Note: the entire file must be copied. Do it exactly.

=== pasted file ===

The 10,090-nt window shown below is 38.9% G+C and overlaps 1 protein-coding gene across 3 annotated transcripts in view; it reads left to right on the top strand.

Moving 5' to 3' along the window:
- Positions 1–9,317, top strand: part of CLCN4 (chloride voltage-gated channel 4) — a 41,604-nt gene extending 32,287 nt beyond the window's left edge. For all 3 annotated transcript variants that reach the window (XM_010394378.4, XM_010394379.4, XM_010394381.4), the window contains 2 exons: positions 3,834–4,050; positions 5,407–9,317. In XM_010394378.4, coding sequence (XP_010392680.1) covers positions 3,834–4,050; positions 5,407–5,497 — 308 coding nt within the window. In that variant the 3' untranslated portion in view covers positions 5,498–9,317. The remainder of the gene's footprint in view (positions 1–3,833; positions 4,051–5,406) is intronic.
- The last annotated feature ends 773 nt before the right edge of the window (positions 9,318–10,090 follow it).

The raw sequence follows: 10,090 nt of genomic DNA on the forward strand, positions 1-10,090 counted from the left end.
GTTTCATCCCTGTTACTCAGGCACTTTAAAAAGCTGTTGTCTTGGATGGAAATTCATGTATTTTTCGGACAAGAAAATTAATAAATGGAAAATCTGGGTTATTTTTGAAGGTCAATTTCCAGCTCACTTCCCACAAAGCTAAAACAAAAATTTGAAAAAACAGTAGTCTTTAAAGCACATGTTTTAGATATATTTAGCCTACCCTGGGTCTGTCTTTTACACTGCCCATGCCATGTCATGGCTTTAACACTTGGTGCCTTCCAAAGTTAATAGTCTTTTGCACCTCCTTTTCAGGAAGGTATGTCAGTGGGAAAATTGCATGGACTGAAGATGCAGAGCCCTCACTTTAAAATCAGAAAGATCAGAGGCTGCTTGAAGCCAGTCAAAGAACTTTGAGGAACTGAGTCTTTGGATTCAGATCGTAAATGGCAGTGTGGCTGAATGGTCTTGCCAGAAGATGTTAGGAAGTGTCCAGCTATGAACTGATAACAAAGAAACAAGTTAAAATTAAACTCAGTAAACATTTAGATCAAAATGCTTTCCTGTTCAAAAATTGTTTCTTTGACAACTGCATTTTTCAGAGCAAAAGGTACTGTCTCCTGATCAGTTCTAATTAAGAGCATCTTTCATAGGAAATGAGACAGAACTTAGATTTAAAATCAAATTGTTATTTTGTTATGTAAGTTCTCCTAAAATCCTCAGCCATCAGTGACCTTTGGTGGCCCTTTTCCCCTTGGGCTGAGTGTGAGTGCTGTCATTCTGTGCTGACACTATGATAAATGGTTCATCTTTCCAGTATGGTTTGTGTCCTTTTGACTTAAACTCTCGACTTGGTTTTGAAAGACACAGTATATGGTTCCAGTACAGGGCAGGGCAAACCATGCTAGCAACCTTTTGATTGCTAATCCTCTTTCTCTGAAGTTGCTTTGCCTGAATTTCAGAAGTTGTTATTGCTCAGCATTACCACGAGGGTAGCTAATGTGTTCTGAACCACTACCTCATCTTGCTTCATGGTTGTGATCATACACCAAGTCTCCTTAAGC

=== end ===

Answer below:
The 10,090-nt window shown below is 38.9% G+C and overlaps 1 protein-coding gene across 3 annotated transcripts in view; it reads left to right on the top strand.

Moving 5' to 3' along the window:
- Positions 1–9,317, top strand: part of CLCN4 (chloride voltage-gated channel 4) — a 41,604-nt gene extending 32,287 nt beyond the window's left edge. For all 3 annotated transcript variants that reach the window (XM_010394378.4, XM_010394379.4, XM_010394381.4), the window contains 2 exons: positions 3,834–4,050; positions 5,407–9,317. In XM_010394378.4, coding sequence (XP_010392680.1) covers positions 3,834–4,050; positions 5,407–5,497 — 308 coding nt within the window. In that variant the 3' untranslated portion in view covers positions 5,498–9,317. The remainder of the gene's footprint in view (positions 1–3,833; positions 4,051–5,406) is intronic.
- The last annotated feature ends 773 nt before the right edge of the window (positions 9,318–10,090 follow it).

The raw sequence follows: 10,090 nt of genomic DNA on the forward strand, positions 1-10,090 counted from the left end.
GTTTCATCCCTGTTACTCAGGCACTTTAAAAAGCTGTTGTCTTGGATGGAAATTCATGTATTTTTCGGACAAGAAAATTAATAAATGGAAAATCTGGGTTATTTTTGAAGGTCAATTTCCAGCTCACTTCCCACAAAGCTAAAACAAAAATTTGAAAAAACAGTAGTCTTTAAAGCACATGTTTTAGATATATTTAGCCTACCCTGGGTCTGTCTTTTACACTGCCCATGCCATGTCATGGCTTTAACACTTGGTGCCTTCCAAAGTTAATAGTCTTTTGCACCTCCTTTTCAGGAAGGTATGTCAGTGGGAAAATTGCATGGACTGAAGATGCAGAGCCCTCACTTTAAAATCAGAAAGATCAGAGGCTGCTTGAAGCCAGTCAAAGAACTTTGAGGAACTGAGTCTTTGGATTCAGATCGTAAATGGCAGTGTGGCTGAATGGTCTTGCCAGAAGATGTTAGGAAGTGTCCAGCTATGAACTGATAACAAAGAAACAAGTTAAAATTAAACTCAGTAAACATTTAGATCAAAATGCTTTCCTGTTCAAAAATTGTTTCTTTGACAACTGCATTTTTCAGAGCAAAAGGTACTGTCTCCTGATCAGTTCTAATTAAGAGCATCTTTCATAGGAAATGAGACAGAACTTAGATTTAAAATCAAATTGTTATTTTGTTATGTAAGTTCTCCTAAAATCCTCAGCCATCAGTGACCTTTGGTGGCCCTTTTCCCCTTGGGCTGAGTGTGAGTGCTGTCATTCTGTGCTGACACTATGATAAATGGTTCATCTTTCCAGTATGGTTTGTGTCCTTTTGACTTAAACTCTCGACTTGGTTTTGAAAGACACAGTATATGGTTCCAGTACAGGGCAGGGCAAACCATGCTAGCAACCTTTTGATTGCTAATCCTCTTTCTCTGAAGTTGCTTTGCCTGAATTTCAGAAGTTGTTATTGCTCAGCATTACCACGAGGGTAGCTAATGTGTTCTGAACCACTACCTCATCTTGCTTCATGGTTGTGATCATACACCAAGTCTCCTTAAGC